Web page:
Her principal target in this revealing piece relates to the so-called Security and Prosperity Partnership (SPP) signed by the US president, Canadian prime minister and Mexican president on March 23, 2005, at a meeting in Waco, Texas, which, she writes, “set up a series of working groups to study cooperation in transportation, energy, aviation, the environment and more. Most people familiar with the SPP understand that it is a benign and slow-moving attempt to coordinate trade and security policies in a bid to improve the lives of citizens in all three countries.” (emphasis added) Yes indeed, she actually wrote that nonsense. The notion that this is part of the neo-liberal project to facilitate continued rapacious growth of giant capitalism in the Americas is, to her benighted consciousness, pure off-the-wall conspiracy theory. The fact that the nativist crazies are opposed to it for invalid reasons such as nationalism, racism and ra-ra patriotism doesn’t validate her apparent ready blindness to the thrust of global capitalism.

3. I first read this article about Kevin B. MacDonald almost eight months ago, when I wrote him as follows:

Subject: A request for information

Date: Sat, 05 May 2007 18:55:20 -0500

To: Kevin B. MacDonald

I have become engaged in the struggle to prevent the destruction of Palestinian society by the Jewish state of Israel, as my website attests.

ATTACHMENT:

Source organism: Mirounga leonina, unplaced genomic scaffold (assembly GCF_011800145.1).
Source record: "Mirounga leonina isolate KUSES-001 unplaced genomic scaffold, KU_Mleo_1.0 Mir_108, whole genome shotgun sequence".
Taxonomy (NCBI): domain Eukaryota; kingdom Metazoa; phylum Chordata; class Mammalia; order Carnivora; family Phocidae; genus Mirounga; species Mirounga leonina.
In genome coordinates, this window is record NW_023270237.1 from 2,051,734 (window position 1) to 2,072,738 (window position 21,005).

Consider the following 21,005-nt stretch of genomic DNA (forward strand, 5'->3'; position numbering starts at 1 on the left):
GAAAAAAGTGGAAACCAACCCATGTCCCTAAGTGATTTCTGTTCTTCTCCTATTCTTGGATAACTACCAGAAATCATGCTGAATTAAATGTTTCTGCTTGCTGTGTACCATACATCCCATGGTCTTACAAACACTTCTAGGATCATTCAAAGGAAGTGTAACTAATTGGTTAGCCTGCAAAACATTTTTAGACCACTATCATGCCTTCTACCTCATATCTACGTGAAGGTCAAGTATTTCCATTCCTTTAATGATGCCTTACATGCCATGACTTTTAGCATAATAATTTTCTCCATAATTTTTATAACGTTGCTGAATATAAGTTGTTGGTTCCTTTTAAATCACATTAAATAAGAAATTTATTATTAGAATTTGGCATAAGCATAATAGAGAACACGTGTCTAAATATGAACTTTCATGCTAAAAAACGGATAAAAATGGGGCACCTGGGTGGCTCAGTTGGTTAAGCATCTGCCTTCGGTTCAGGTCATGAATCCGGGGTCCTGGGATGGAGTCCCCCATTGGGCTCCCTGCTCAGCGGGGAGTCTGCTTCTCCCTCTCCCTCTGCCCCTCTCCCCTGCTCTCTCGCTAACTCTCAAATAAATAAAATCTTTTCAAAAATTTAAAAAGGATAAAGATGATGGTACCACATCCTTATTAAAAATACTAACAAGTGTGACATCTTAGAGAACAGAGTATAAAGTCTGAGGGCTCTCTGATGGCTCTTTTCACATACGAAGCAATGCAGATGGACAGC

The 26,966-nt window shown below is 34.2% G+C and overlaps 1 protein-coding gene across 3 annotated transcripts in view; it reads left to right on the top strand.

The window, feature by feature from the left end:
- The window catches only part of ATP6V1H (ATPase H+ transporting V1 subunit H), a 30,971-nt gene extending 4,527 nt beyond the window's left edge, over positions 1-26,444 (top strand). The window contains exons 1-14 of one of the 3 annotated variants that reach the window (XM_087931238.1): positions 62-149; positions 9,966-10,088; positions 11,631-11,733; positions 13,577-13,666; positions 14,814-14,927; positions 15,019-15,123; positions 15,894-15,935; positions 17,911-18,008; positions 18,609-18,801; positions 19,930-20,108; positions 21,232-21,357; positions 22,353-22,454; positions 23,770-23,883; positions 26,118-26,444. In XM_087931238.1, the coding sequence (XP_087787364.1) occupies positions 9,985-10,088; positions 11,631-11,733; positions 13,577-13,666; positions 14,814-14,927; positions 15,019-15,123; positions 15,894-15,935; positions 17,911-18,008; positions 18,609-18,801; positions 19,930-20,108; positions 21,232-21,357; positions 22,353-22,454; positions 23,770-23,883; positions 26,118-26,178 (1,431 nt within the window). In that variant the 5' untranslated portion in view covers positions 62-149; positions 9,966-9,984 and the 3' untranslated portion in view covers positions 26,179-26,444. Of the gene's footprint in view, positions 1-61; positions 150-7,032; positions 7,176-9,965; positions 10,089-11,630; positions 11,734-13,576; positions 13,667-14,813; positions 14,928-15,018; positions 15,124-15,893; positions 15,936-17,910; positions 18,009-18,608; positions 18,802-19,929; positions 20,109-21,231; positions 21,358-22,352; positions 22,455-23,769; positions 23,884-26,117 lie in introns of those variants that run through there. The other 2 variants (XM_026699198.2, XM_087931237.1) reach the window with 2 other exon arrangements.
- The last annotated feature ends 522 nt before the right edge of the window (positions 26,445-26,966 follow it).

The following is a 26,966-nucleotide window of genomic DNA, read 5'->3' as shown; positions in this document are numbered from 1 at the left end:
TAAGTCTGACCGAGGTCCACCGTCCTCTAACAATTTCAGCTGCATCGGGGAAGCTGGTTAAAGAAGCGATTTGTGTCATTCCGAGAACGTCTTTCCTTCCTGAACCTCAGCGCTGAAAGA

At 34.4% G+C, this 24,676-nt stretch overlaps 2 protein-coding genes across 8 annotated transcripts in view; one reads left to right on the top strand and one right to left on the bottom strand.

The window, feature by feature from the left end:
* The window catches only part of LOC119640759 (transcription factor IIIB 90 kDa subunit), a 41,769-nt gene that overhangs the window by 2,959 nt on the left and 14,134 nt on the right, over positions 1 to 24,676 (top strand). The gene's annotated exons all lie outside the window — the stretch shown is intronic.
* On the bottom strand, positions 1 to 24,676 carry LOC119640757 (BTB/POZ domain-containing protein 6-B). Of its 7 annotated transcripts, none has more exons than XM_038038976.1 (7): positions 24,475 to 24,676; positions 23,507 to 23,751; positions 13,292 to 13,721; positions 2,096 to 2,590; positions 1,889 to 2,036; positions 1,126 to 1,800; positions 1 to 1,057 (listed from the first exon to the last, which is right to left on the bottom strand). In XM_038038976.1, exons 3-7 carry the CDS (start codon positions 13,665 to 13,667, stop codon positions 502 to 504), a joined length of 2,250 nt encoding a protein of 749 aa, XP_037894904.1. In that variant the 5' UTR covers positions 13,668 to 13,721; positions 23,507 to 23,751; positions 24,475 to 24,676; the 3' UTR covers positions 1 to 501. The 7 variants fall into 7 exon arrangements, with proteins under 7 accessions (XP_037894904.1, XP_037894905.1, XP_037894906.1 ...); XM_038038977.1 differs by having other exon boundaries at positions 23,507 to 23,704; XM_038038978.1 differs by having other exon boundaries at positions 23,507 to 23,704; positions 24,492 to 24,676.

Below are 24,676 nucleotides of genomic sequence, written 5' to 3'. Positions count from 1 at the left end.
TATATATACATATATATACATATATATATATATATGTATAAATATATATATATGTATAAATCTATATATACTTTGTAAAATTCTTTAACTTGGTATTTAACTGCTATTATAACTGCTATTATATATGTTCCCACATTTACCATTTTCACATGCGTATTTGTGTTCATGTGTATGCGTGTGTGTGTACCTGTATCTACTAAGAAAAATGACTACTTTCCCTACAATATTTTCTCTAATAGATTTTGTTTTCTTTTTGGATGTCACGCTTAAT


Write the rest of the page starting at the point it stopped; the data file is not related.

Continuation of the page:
The other day I learned of an attack on you by the so-called Intelligence Report published by the Southern Poverty Law Center. An article (actually excerpts) had been posted on the Science for the People Discussion listserv by Phil Gasper on 3 May. My caustic comments on the article are below, as they appear on the Science for the People Discussion website on 4 May.

Aside from the obvious effort to smear you by Heidi Beirich, my question is whether there are significant factual errors in her article.

Please be assured that although I completely disagree with the notion of a genetic predisposition of Jews (or any ethnic group) to any particular social behavior, I am not asking for information for the purpose of attacking you. I say this in view of the statement in the excerpt posted by Phil Gasper, “MacDonald refused repeated requests from the Report for comment over the course of several months, writing on his personal website that he had “no confidence” that he would be treated in a “non-biased way.” I think you were correct in that judgment.

----My caustic comments----

As it happens, just last night I finished reading Norman G. Finkelstein's Beyond Chutzpah. I've been trying to focus more on the struggle in Oaxaca, but keep getting dragged back into ‘The Jewish Question'. So I went to the link in the article Phil Gasper posted and read the “Intelligence Report” article in its entirety. It's at . The “Intelligence Report” is one of the projects of the Southern Poverty Law Center.

      The Southern Poverty Law Center (SPLC), started by attorney Morris Dees, is an organization of which I used to think very highly, say ten to twelve years ago. Until 1998 I was a regular annual contributor, but not since then. This smear job by Heidi Beirich is of a piece with what I would now expect from the SPLC. She doesn't even miss telling us the very revealing piece of information that Kevin MacDonald grew up in the state whose junior senator (Joe McCarthy) was busy attacking supposed Communists as un-American. Of course not a few of them were Jewish. With such a background naturally MacDonald became a ‘Font of Anti-Semitism'.